Over the past 12 months, Green used slightly more than $46,000 from a president’s reserve fund, composed entirely of donor dollars, Walker said. The remaining travel costs, slightly less than $5,000, came from taxpayer funds.
All told, Green spent 96 days on travel last year, the most of the four presidents. Much of this travel — from donor visits to legislative hearings and State Board meetings — took place in Idaho.
But one pivotal out-of-state trip goes unexplained on spreadsheets provided to EdNews.
On April 11, Green flew to Washington, D.C., for a meeting of the American Council on Education. Before returning to Moscow on April 17, Green made a detour to San Diego.
The spreadsheet does not mention the purpose for Green’s San Diego trip: face-to-face meetings with University of Phoenix officials.
A month later, on May 17, the U of I abruptly went public with a $685 million plan to acquire the for-profit online university.
Kevin Satterlee, Idaho State University: $31,818.62
The retiring president spent 58 days on the road in in the past 12 months — but according to spreadsheets provided to EdNews, he spent almost all of that time in Idaho.
Most of Satterlee’s trips took him from Pocatello to the Treasure Valley, for legislative hearings or meetings in Boise or at Idaho State’s Meridian campus.
Two of these trips were tied, at least partially, to athletics.
A two-day, $1,850 trip to Boise in December incorporated interviews for Idaho State’s football coaching vacancy.
Like Green, Satterlee came to Boise in March for the Big Sky Conference’s men’s and women’s basketball tournaments. The conference holds its annual presidents’ meeting in conjunction with the tournament. Over six days, Satterlee also met with donors and university supporters and spoke to the Idaho Idea Network of Biomedical Research Excellence, a university research collaborative. Satterlee’s trip cost close to $2,800.
Satterlee drove for all of his trips to Boise, the university said in a written response to EdNews.
Satterlee appeared to take only two out-of-state trips last year, and one was a one-day Big Sky Conference meeting in Utah. In July, he went to Portland, Ore., to attend a conference of the American Association of State Colleges and Universities, a Washington, D.C.-based organization that says it focuses on a “shared commitment to make affordable, high-quality education available to students of all backgrounds, races, and ethnicities.”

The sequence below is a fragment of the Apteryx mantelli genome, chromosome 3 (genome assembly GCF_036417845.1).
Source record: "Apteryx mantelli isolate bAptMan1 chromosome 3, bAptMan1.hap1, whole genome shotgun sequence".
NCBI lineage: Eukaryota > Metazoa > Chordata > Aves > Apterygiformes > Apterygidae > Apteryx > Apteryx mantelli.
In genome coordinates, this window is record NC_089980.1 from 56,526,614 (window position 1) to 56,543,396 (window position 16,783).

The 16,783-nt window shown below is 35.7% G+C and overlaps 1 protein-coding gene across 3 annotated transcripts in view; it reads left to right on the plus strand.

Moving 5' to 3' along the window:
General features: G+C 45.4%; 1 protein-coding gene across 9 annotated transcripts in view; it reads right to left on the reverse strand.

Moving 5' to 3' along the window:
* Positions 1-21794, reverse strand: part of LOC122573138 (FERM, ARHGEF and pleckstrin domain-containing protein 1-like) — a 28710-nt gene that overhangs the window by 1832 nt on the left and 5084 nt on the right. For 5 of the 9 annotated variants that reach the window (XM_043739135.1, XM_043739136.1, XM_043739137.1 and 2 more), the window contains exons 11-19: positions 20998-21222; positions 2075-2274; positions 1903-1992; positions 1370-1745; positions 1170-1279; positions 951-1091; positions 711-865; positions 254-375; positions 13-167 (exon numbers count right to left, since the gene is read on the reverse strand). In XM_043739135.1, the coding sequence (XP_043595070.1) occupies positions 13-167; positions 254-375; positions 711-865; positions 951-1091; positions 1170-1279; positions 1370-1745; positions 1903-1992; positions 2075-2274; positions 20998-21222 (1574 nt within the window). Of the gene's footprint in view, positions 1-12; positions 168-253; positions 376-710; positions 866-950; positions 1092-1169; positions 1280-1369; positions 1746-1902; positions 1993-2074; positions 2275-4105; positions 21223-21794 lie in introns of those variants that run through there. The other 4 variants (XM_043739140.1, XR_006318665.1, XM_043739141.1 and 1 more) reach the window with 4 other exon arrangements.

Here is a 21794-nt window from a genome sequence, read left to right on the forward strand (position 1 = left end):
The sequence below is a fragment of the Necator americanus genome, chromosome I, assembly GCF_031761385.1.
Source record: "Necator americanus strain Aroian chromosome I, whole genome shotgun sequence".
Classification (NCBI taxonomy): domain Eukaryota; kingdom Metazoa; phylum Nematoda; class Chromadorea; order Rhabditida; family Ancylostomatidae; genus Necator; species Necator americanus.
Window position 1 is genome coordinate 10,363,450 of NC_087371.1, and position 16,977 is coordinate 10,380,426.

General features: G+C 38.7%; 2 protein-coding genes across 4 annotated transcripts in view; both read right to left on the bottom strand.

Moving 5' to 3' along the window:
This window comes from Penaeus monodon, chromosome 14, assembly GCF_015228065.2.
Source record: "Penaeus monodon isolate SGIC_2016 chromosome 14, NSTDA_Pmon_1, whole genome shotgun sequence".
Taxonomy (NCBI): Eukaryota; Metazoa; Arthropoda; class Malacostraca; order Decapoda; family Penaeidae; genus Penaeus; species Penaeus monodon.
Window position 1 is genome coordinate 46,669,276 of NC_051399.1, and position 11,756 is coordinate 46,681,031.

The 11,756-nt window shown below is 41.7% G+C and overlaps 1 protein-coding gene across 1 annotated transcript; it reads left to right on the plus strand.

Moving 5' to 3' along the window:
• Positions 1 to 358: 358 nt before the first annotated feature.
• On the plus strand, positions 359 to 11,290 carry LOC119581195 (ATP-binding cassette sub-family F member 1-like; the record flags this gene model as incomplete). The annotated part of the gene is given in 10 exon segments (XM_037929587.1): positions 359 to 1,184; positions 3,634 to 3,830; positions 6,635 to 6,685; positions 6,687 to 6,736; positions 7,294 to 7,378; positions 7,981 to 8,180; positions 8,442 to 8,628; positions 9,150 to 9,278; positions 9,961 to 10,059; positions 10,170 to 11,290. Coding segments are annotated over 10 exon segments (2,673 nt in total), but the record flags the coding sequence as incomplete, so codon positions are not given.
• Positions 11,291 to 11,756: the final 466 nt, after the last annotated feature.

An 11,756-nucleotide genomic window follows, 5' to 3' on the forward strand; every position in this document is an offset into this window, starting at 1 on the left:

The AASCU trip cost slightly more than $1,500. The university says it was the only time Satterlee flew on business last year.
Cynthia Pemberton, Lewis-Clark State College: $17,849.68
It cost more than $5,700 for Pemberton to attend AASCU conferences in Portland, Ore., and Washington, D.C. AASCU has 350 members nationally; Lewis-Clark is its sole Idaho member.
It also cost close to $4,400 for Pemberton to attend National Association of Intercollegiate Athletics conferences in Kansas City, Mo., and New Orleans. “Beyond the general importance of intercollegiate athletics to the college and its student-athletes, LC State hosts the NAIA’s national baseball championship, a trademark event of the college and one with a significant economic impact on the college, the region, and Idaho,” college spokesman Logan Fowler said in an email.
Still, the bulk of Pemberton’s time away from her Lewiston office was spent in Idaho — particularly in Boise, for legislative hearings and State Board meetings.
She spent up to 55 days out of the office last year, but that isn’t a precise figure. According to a spreadsheet provided to EdNews, Pemberton spent nine days in June attending a State Board meeting in Pocatello, and meeting with Idaho Department of Correction officials in Boise. (Lewis-Clark is seeking to expand its course offerings in the state’s prisons.) But that nine days included some personal travel that wasn’t done at state’s expense, said Julie Crea, the college’s vice president for finance and administration.
‘(We) expect our presidents to be mindful of cost'
When is business travel no longer essential public outreach — a university president’s job? When does it become a drain on public dollars? When does institutional advancement give way to personal advancement?
Asked about the presidents’ travel bills, Horman came back to one issue: the return on taxpayer investment. “Was their presence essential at these meetings? Was it absolutely necessary for them to be present at these meetings?”
But Clark says taxpayers are getting a return on their money. And despite the high out-of-pocket costs, Clark singled out Tromp's trip to G7 summit as a good example of travel that could pay dividends for the university, its students, Micron and the entire state.
"Our college and university presidents are CEOs, and these leaders travel whether they work in the public or private sectors," Clark said. "Their stature as thought leaders in higher education positively impacts institutional brand on a statewide, regional, national and sometimes on a global scale."
The State Board noted that the presidents have to follow policies from the board and the state controller's office, which require employees to travel as inexpensively as possible. "The intention is that all travelers ... embrace the concepts of 'cost-effective' and 'efficient methods,"' the controller's office policy says.
Said Clark, "I and my fellow board members expect our presidents to be mindful of cost whenever they travel."